By 10 a.m. on Wednesday, journalists at the local station Radio al-Balad were arguing in the newsroom. “We have to get a psychological expert on air,” one producer demanded. “Did you see [ISIS fighters’] eyes in that video? They’re clearly sick, demented, like animals.” Another scrolled through Arabic-language hashtags on Twitter. “Jordan’s Response Is Coming” was a popular one, featuring tweets decrying Daesh as infidels and dogs, cursed and doomed. Some linked to YouTube songs extolling Jordan’s army. Others said that Rishawi should have been burned as well.
Outside, Amman was quiet. The Karaki diwan had been deserted, with the mourners moving to a funeral in Karak. But posters of Kaseasbeh’s face covered street lamps, and Jordanian flags flew from car windows. On a taxi ride across the city, the radio played caller after caller denouncing ISIS and mourning Kaseasbeh. “He is a martyr of Islam and the ummah and the country and Jordan, not just our tribe,” said one caller. “God bless his soul in paradise. I don’t know what else to say.”
“Jordanians, we want nothing now, only to get Daesh out,” the driver said. “Some people here supported Daesh. They’d better leave.” He picked up an apple and bit into it. “We are fighters. We will devour them.”
The “Jordan response,” for now, is grief, anger, and unity. For the first time since Jordan joined the anti-ISIS coalition, people are pushing the state to fight, not the other way around.
Previous ISIS videos of Westerners’ beheadings had provoked conflicted reactions in Jordan. Even as government officials denounced the brutality, many Jordanians pointed out Western human-rights abuses in Iraq and Palestine, drawing on the same narrative of global injustice and oppression that jihadist groups use to frame their actions as revenge. Some had insisted that James Foley and other ISIS victims were still alive. But this time, seemingly no one is questioning Kaseasbeh’s death. They watched him burn.
“It’s not a religious question,” said Yehia Abdullah, a 58-year-old businessman, outside King Abdullah Mosque, where 100 or so men had just attended a midday prayer for the murdered pilot. “If we’d seen [ISIS] burn someone from another country—even if they’d burned an animal—we could not accept it. We are united against anyone who attacks our sons.”
“Allahu akbar,” the imam had said moments earlier. “We remember our brother the martyr, God bless his soul, Muath al-Kaseasbeh, killed by the infidels.” Some had lingered after the prayer, kneeling with eyes closed, foreheads pressed to the ground. Others had sat against the walls, opening Qurans in silence.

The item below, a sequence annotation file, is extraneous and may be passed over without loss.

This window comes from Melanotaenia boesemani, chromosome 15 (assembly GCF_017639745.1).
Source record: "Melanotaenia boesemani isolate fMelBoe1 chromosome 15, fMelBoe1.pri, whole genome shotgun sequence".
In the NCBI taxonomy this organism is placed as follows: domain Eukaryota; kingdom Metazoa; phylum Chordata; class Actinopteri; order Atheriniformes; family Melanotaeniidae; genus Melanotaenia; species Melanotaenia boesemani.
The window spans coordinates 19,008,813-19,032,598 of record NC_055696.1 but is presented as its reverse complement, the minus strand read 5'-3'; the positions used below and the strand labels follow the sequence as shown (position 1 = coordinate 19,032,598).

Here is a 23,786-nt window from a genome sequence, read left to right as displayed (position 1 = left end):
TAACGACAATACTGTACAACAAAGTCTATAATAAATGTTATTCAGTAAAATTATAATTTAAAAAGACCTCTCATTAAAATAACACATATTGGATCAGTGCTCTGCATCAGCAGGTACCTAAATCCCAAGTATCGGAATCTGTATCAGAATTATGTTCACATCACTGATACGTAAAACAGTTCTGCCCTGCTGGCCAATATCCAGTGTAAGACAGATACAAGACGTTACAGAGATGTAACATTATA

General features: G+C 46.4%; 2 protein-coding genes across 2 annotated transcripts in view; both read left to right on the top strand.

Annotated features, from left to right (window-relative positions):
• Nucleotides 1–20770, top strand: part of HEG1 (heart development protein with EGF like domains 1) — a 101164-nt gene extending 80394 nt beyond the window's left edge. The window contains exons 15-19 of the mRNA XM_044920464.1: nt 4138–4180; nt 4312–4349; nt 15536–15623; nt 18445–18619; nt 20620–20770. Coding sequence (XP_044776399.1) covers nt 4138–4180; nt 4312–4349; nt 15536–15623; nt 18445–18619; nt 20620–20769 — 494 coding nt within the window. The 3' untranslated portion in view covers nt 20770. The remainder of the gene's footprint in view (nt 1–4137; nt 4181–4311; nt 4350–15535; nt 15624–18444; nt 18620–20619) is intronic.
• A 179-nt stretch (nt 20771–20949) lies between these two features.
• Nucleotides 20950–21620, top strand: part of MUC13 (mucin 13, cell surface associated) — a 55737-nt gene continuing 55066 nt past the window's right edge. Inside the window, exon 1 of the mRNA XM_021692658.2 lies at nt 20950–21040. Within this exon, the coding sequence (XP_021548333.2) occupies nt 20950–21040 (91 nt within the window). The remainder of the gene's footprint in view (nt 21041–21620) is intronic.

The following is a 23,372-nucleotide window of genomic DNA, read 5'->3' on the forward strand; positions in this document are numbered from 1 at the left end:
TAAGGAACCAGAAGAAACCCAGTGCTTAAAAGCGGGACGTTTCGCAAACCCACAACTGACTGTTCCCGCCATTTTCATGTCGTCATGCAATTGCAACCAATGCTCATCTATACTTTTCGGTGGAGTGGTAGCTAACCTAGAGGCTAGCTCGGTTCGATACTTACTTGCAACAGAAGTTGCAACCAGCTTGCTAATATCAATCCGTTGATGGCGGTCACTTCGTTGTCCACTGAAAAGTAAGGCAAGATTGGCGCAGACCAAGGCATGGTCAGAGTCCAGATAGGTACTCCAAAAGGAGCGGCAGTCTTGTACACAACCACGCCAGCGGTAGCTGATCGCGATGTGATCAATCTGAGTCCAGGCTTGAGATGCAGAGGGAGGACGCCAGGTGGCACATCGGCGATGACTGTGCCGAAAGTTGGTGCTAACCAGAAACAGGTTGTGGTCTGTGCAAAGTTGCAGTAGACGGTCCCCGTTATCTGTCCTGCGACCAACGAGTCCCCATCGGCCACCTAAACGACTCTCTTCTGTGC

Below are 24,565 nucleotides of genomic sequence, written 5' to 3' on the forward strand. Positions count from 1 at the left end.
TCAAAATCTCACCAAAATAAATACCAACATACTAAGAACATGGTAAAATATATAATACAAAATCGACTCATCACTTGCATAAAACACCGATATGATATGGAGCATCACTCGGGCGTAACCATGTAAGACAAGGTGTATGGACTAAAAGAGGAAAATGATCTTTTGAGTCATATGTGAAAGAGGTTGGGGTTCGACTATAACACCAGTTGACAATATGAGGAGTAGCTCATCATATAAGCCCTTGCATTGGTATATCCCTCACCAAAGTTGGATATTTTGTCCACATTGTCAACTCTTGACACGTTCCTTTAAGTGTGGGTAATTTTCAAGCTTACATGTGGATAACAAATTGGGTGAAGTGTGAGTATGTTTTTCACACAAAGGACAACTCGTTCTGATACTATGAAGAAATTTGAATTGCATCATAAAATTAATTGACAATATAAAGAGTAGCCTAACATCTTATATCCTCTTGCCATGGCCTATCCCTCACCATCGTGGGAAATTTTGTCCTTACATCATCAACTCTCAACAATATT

Nearby, at the Palace of Justice, Amman’s lawyers and judges halted the courts for an hour in Kaseasbeh’s honor. “Muath is my brother, my son,” said Ali Osama, a 44-year-old lawyer. He wasn’t surprised that ISIS had killed Kaseasbeh, but he hadn’t expected the group to kill him in the way that it did. “This is a turning point for Jordan,” Osama said. “Before, the state was pulling us into the coalition. Now we are in.”
One of the few Jordanians who hasn’t fully condemned ISIS is Abu Sayyaf, the Salafi preacher best known for encouraging Jordanian youth to wage jihad against Assad’s regime in Syria. He criticized Kaseasbeh’s killing but said Baathists from Saddam Hussein’s regime had advocated it, hinting that there was disagreement about killing tactics within ISIS’s leadership.
The lawyers I met brushed this point aside. “Abu Sayyaf doesn’t represent Islam. Every Muslim represents himself. Islam goes from the Prophet Muhammad straight to every Muslim,” Osama said. Whatever claim ISIS had made to Sunni or Muslim legitimacy before had been incinerated with the ashes of Muath al-Kaseasbeh’s body. “They don’t represent us. We are Jordanians. We represent ourselves.”
Given the swell of public support for the fight against ISIS, there’s now speculation that Abdullah could send ground troops to battle the jihadist group. Jordanian military and security officials are currently engaged in closed discussions about how to respond militarily to the provocation. But not every Jordanian wants more death, not even for Sajida al-Rishawi. “I think she was fooled,” said 40-year-old Abu Firas as he left noon prayers at the King Abdullah Mosque. “Sajida was fooled, like so many others in our region. I feel sorry for her.”
“We were against the [U.S.-led] coalition and we’re still against the coalition,” said Yusuf, a worker at a vegetable stand down the street. “But the way [ISIS] killed him—it wasn’t human.” Yusuf hadn’t watched the video. “What will Jordan do now?” he asked, while weighing and stacking tomatoes “God knows. We just want the killing to stop.”